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Summerville Trustees To Talk Connections Academy, Construction

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Tuolumne, CA – A public hearing relating to the Connections Academy school charter is at the top of this week’s Summerville Union High School District agenda.

It is part of a process that occurs every five years, according to District Superintendent Robert Griffith, who, due to his three-year tenure with the district, was not on hand for the last go-around. Not that he expects the hearing to generate any issues. “Since I have been here we have had nothing but positive feedback on our charter school,” Griffith states with a chuckle.

Under the state’s education code, the district school board is charged with considering the level of support for the petition by teachers employed by the district, other employees of the district, and parents ahead of renewing the charter.  The hearing, itself, is public so comments from the room would ostensibly figure into its action, which is anticipated at the next meeting.

More Campus Improvements Coming Soon

Work will be able to get underway shortly on slated path-of-travel improvements between the stadium and Building 100, along with other Americans With Disabilities Act (ADA) provisions, under the second increment of the district’s modernization plans. According to Griffith, the board expects to approve low-bidding contractor Njirich & Sons, Inc. to complete the project for $331,500. As previously reported here, the project was estimated to cost in the neighborhood of $400,000 and be ready ahead of the next school year.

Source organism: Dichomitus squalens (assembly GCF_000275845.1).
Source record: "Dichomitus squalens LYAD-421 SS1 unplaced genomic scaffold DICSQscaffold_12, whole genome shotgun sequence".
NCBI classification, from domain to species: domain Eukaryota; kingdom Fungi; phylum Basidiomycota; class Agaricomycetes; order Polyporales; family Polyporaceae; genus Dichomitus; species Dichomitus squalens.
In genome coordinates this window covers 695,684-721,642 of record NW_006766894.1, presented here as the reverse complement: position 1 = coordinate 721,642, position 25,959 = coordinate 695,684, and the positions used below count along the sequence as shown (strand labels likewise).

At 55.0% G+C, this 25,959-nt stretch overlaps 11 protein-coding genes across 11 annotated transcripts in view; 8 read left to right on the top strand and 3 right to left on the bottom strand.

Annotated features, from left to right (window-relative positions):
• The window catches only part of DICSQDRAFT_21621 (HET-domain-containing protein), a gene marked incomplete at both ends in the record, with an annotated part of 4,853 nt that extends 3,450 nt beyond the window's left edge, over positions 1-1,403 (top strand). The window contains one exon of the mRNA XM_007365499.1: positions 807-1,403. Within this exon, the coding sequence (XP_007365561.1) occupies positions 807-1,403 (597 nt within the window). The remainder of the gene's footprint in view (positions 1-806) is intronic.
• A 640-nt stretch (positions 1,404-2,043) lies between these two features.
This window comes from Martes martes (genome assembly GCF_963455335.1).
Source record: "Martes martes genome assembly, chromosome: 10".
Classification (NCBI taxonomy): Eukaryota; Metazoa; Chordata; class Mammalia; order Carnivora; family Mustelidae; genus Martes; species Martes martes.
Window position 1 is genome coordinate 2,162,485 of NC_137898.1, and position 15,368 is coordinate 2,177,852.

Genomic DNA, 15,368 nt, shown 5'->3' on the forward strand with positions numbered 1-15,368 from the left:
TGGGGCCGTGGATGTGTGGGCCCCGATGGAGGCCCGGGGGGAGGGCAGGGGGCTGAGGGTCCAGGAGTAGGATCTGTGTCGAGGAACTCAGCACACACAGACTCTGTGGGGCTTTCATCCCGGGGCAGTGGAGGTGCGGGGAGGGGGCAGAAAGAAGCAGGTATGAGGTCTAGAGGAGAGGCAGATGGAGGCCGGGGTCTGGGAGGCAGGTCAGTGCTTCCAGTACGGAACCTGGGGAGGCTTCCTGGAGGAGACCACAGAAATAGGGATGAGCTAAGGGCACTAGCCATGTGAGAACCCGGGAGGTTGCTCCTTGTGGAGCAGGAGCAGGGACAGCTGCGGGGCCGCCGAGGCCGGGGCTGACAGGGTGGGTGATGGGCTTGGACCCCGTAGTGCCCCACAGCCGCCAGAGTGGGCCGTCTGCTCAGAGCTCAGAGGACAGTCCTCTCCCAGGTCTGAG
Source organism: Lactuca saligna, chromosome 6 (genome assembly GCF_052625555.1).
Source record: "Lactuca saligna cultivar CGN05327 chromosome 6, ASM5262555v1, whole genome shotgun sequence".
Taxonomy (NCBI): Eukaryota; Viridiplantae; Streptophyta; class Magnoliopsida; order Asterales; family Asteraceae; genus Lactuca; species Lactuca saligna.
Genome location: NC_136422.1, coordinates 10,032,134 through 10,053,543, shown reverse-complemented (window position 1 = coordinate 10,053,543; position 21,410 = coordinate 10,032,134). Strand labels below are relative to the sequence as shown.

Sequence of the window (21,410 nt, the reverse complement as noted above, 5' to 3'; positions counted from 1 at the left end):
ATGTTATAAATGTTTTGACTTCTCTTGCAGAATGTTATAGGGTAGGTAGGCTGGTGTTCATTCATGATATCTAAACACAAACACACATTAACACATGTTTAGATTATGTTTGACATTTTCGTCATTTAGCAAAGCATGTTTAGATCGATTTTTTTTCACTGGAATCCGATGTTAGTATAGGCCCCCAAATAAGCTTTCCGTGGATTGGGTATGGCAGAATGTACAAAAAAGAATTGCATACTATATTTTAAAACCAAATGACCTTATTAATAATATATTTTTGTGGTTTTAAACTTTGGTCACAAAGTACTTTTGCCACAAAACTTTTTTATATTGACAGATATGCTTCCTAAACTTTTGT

Among several reports to be made Wednesday is Superintendent Griffith’s overview of how well the district executed against its Local Control Accountability Plan (LCAP) goals this school year, during which the LCAP plan had over $273,000 in supplemental concentration grant funding. These monies are meant to help better serve the district’s “at risk” students, such as low income, foster youth and English language learners.

Under the current LCAP, the district’s stated goals are: to provide a rigorous academic program for every student with the opportunity to learn at high levels through full delivery of Common Core learning standards as measured through the new state assessment program; increasing student engagement through various strategies, programs and increased use of in-classroom technology; and better prepare students for post-secondary college and other career path training.

Executing Towards District Goals

Griffith’s report notes that, along with expanding staff training and technology capabilities, district actions included adding support classes and four hours per week in after school tutoring, the latter servicing up to 100 students per month. AP Physics was introduced for advanced student learning. Additionally, four career pathways were identified with robotics, manufacturing and technology equipment and a greenhouse purchased for related instructional support. Administrators also met with each student to review goals, grades, progress and complete next year’s course selection.

Feedback from 319 respondents who participated in an LCAP parent/staff/student survey that was given in February indicates that a strong majority either agreed or strongly agreed that the district was meeting its stated LCAP goals.

In other business, the trustees anticipate approving Coach Ben Watson as Girls Golf Coach, for which he will be paid a stipend of just under $3,000; and authorizing the purchase of portable bleachers for just under $7,200 in order to increase seating options at the stadium and in other places around campus, as needed.

Following a 5 p.m. closed session, the meeting will open to the public at 6:30 p.m. in the high school library (17555 Tuolumne Rd.).